Left back: Marcell Schmelzer: The Dortmund man is by no means a lock, but he gives the Germans better balance than they’d have if Joachim Low deployed a center back in this spot.
Center midfield: Bastian Schweinsteiger
Center midfield: Toni Kroos: Kroos has been starting alongside Schweinsteiger in the middle of the Bayern midfield recently, and that could very well continue in Brazil. Watch this space for news on the return to fitness of Sami Khedira, who’d have the inside track to start but is facing a race against the clock to recover from a torn ACL.
Right midfield: Thomas Muller
Center attacking midfield: Mario Gotze: The Bayern playmaker is probably a lock to be on the pitch, but he’ll face competition for this position from Mesut Ozil. Ozil would have been listed as a lock at any point in 2013, but injury problems and questionable form for Arsenal have called his starting spot into question.
Left midfield: Marco Reus: The German left midfield spot is one of the most loaded in all of world soccer. We’ll give the inside track to Reus for now, but Andre Schurrle, Lukas Podolski, and even Julian Draxler will push him all the way. It’s also very possible that this spot could be rotated throughout the tournament.
Striker: Lukas Podolski: This is the shakiest projection of all, as no one (including Joachim Low) has any clue who will start up top for Germany, or if they’ll even play a striker at all. We’ll give Podolski the edge for now, given his moderate success for Arsenal this season and the surprising lack of alternatives. If Mesut Ozil returns to form for Arsenal before the season ends, Germany could easily play Gotze as a false nine and Ozil in the attacking midfield spot, consigning Podolski to the bench.
Portugal (4-3-3)Portugal has one of the most established sides in all of world soccer, with the combination of excellent first-team players and limited depth making the team sheet highly predictable. Goalkeeper: Rui Patricio
Right back: Joao Pereira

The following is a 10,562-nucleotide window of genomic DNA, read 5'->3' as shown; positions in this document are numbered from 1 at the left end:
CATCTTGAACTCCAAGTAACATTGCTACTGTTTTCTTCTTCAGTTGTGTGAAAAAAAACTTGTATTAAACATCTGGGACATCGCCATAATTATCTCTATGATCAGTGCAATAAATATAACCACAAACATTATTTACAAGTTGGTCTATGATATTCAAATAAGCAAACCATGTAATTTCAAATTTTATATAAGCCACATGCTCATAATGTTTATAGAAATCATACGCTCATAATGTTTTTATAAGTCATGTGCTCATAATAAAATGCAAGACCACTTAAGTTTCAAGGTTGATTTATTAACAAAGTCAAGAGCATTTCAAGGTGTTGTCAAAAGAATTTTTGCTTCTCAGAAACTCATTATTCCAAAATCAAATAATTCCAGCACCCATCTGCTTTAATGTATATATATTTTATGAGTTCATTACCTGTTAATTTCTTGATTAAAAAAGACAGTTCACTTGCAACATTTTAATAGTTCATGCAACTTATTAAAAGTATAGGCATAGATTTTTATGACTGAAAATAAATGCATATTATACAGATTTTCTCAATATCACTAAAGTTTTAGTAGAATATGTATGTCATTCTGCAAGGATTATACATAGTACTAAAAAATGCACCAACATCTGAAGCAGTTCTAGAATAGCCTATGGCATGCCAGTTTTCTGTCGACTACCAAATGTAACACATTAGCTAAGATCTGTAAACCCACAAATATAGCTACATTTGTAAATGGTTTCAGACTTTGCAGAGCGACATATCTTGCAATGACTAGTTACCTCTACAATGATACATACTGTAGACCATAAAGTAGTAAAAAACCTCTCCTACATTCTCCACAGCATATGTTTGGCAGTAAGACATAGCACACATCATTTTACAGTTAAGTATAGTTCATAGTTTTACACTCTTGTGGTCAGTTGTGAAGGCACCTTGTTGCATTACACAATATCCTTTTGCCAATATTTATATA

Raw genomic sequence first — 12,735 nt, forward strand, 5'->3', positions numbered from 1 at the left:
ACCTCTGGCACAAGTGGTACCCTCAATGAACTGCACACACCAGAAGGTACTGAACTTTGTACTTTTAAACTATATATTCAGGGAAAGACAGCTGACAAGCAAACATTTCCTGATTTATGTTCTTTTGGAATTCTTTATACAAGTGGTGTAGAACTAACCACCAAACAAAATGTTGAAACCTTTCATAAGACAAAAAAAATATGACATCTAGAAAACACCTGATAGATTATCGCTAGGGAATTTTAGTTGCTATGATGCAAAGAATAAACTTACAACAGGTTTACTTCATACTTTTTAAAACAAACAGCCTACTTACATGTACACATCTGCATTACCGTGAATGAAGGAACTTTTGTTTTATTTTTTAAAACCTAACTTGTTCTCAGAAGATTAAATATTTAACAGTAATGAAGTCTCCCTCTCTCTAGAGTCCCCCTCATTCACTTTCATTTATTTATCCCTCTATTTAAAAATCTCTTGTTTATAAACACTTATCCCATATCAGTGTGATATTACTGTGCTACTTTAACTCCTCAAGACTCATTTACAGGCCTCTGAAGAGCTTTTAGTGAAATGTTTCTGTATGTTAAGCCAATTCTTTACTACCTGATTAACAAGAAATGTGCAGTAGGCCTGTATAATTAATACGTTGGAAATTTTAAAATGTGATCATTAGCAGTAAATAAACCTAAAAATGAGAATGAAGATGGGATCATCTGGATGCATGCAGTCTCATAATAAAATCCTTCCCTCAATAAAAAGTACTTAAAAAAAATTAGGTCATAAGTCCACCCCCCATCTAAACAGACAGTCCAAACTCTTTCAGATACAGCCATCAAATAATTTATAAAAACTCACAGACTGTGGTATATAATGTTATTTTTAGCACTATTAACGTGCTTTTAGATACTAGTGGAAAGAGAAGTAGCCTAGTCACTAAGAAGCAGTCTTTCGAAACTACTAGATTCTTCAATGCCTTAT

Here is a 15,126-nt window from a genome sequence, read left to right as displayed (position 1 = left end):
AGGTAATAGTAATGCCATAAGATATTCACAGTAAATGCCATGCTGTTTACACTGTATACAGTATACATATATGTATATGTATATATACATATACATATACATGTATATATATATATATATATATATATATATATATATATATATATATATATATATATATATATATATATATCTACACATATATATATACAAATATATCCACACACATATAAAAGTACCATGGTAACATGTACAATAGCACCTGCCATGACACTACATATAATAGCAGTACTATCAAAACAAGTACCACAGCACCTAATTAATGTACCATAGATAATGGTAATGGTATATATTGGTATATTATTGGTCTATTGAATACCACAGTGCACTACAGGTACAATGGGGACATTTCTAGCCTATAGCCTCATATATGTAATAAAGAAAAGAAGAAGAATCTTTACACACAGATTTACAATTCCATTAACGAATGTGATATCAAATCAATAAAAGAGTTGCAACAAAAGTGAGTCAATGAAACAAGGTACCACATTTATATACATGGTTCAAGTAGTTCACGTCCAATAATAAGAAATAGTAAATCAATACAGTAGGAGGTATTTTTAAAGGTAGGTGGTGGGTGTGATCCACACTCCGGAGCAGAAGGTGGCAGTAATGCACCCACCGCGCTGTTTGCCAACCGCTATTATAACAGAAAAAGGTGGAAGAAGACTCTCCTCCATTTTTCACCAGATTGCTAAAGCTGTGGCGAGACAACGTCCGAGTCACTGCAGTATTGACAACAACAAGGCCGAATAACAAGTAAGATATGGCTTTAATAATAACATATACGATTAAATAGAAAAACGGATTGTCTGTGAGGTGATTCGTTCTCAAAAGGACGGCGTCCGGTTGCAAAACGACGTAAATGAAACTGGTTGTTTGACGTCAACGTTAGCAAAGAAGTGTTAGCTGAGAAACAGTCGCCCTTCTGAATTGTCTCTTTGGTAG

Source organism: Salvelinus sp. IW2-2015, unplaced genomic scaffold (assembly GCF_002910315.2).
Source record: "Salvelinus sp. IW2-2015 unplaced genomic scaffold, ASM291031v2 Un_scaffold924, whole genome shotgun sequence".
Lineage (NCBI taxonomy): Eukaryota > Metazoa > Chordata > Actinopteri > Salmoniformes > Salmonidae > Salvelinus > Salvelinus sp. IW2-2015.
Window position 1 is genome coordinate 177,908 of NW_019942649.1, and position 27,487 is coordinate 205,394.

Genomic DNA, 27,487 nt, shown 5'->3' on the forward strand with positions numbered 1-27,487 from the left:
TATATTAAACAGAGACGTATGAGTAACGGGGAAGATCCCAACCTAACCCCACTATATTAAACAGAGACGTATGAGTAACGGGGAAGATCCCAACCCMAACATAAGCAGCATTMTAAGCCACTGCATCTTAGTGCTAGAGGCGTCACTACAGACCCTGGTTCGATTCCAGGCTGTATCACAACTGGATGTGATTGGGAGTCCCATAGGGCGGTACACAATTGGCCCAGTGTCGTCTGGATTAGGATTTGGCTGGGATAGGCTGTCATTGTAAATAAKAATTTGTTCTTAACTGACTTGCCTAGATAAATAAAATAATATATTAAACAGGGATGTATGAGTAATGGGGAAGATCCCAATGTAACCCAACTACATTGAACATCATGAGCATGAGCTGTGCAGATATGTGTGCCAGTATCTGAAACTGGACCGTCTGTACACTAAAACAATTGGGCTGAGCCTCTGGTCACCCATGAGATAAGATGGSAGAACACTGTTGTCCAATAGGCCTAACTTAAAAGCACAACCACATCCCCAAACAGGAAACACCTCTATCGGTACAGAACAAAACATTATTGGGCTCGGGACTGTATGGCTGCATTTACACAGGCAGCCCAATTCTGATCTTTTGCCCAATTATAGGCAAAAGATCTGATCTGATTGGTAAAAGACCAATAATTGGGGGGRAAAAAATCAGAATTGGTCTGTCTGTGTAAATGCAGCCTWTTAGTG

Center back: Pepe
Center back: Bruno Alves
Left back: Fabio Coentrao
Center defensive mid: Miguel Veloso
Right center mid: Raul Meireles
Left center mid: Joao Moutinho
Left wing: Cristiano Ronaldo
Striker: Hugo Almeida: Besiktas’ Helder Postiga has a chance to play in this spot, but Almeida certainly has the inside track.
Right wing: Nani: The enigmatic Manchester United man only recently returned to the Manchester United matchday squad, so he’ll need to establish himself with United to guarantee his place above the likes of Silvestre Varela and perhaps Danny.
Ghana (4-3-3)Like Portugal, Ghana’s starting XI is more settled than most. However, a few young upstarts may push the established old guard for places in Brazil. Goalkeeper: Abdul Fatau Dauda
Right back: Jerry Akaminko
Center back: Samuel Inkoom
Center back: Daniel Opare
Left back: Rashid Samaila
Defensive midfield: Michael Essien: Essien is a Ghanaian legend, but he’s advancing in years and can’t be too far ahead of Udinese’s Emmanuel Agyemang-Badu at this point.
Defensive midfield: Sulley Muntari
Center midfield: Kevin-Prince Boateng
Right wing: Andre Ayew: Right when Vitesse’s Christian Atsu looked like the favorite to start in this spot, Ayew responded with a hat trick for Marseilles this past weekend. After going months without scoring, that performance may be enough to keep Ayew in his usual starting role heading into the World Cup.
Striker: Asamoah Gyan
Left wing: Kwadwo Asamoah What do you think about these Projected Starting XIs? And Group G in general? Where are each team’s biggest strengths and biggest weaknesses? Blake Thomsen is a frequent ASN contributor. Follow him on Twitter.